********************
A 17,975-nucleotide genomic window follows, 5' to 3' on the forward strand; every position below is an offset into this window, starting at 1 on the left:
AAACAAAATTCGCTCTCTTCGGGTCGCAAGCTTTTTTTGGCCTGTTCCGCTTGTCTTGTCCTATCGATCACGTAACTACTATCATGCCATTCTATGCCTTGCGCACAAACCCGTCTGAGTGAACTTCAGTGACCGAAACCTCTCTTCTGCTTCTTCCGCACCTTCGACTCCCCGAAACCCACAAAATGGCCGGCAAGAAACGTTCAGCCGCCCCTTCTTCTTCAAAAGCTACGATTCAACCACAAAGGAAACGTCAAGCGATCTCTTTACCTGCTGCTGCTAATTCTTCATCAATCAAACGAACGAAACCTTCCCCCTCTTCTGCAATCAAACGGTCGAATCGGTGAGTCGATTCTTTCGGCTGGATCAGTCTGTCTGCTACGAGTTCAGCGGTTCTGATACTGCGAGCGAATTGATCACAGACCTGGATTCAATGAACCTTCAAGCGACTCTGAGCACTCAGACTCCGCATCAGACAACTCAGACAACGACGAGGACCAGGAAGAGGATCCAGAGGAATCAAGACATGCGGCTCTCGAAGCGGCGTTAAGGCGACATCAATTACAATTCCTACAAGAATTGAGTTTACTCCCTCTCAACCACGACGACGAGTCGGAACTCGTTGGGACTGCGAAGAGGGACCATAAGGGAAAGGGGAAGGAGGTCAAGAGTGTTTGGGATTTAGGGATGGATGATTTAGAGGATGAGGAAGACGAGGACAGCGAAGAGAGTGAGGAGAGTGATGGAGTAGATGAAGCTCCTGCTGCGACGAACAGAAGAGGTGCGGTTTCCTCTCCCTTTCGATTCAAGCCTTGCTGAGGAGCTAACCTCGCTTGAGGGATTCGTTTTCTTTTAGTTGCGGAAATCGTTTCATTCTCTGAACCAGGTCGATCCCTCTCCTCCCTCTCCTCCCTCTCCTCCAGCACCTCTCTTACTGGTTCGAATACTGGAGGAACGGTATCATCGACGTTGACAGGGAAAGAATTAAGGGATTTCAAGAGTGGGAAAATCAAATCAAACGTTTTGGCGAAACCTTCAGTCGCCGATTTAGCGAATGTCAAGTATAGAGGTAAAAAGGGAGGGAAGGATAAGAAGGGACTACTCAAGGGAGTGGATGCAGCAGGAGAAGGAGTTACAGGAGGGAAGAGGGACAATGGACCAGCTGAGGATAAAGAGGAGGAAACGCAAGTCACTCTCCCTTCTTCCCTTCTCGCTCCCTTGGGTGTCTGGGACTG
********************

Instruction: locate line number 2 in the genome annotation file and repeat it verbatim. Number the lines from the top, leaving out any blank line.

AAACAAAATTCGCTCTCTTCGGGTCGCAAGCTTTTTTTGGCCTGTTCCGCTTGTCTTGTCCTATCGATCACGTAACTACTATCATGCCATTCTATGCCTTGCGCACAAACCCGTCTGAGTGAACTTCAGTGACCGAAACCTCTCTTCTGCTTCTTCCGCACCTTCGACTCCCCGAAACCCACAAAATGGCCGGCAAGAAACGTTCAGCCGCCCCTTCTTCTTCAAAAGCTACGATTCAACCACAAAGGAAACGTCAAGCGATCTCTTTACCTGCTGCTGCTAATTCTTCATCAATCAAACGAACGAAACCTTCCCCCTCTTCTGCAATCAAACGGTCGAATCGGTGAGTCGATTCTTTCGGCTGGATCAGTCTGTCTGCTACGAGTTCAGCGGTTCTGATACTGCGAGCGAATTGATCACAGACCTGGATTCAATGAACCTTCAAGCGACTCTGAGCACTCAGACTCCGCATCAGACAACTCAGACAACGACGAGGACCAGGAAGAGGATCCAGAGGAATCAAGACATGCGGCTCTCGAAGCGGCGTTAAGGCGACATCAATTACAATTCCTACAAGAATTGAGTTTACTCCCTCTCAACCACGACGACGAGTCGGAACTCGTTGGGACTGCGAAGAGGGACCATAAGGGAAAGGGGAAGGAGGTCAAGAGTGTTTGGGATTTAGGGATGGATGATTTAGAGGATGAGGAAGACGAGGACAGCGAAGAGAGTGAGGAGAGTGATGGAGTAGATGAAGCTCCTGCTGCGACGAACAGAAGAGGTGCGGTTTCCTCTCCCTTTCGATTCAAGCCTTGCTGAGGAGCTAACCTCGCTTGAGGGATTCGTTTTCTTTTAGTTGCGGAAATCGTTTCATTCTCTGAACCAGGTCGATCCCTCTCCTCCCTCTCCTCCCTCTCCTCCAGCACCTCTCTTACTGGTTCGAATACTGGAGGAACGGTATCATCGACGTTGACAGGGAAAGAATTAAGGGATTTCAAGAGTGGGAAAATCAAATCAAACGTTTTGGCGAAACCTTCAGTCGCCGATTTAGCGAATGTCAAGTATAGAGGTAAAAAGGGAGGGAAGGATAAGAAGGGACTACTCAAGGGAGTGGATGCAGCAGGAGAAGGAGTTACAGGAGGGAAGAGGGACAATGGACCAGCTGAGGATAAAGAGGAGGAAACGCAAGTCACTCTCCCTTCTTCCCTTCTCGCTCCCTTGGGTGTCTGGGACTG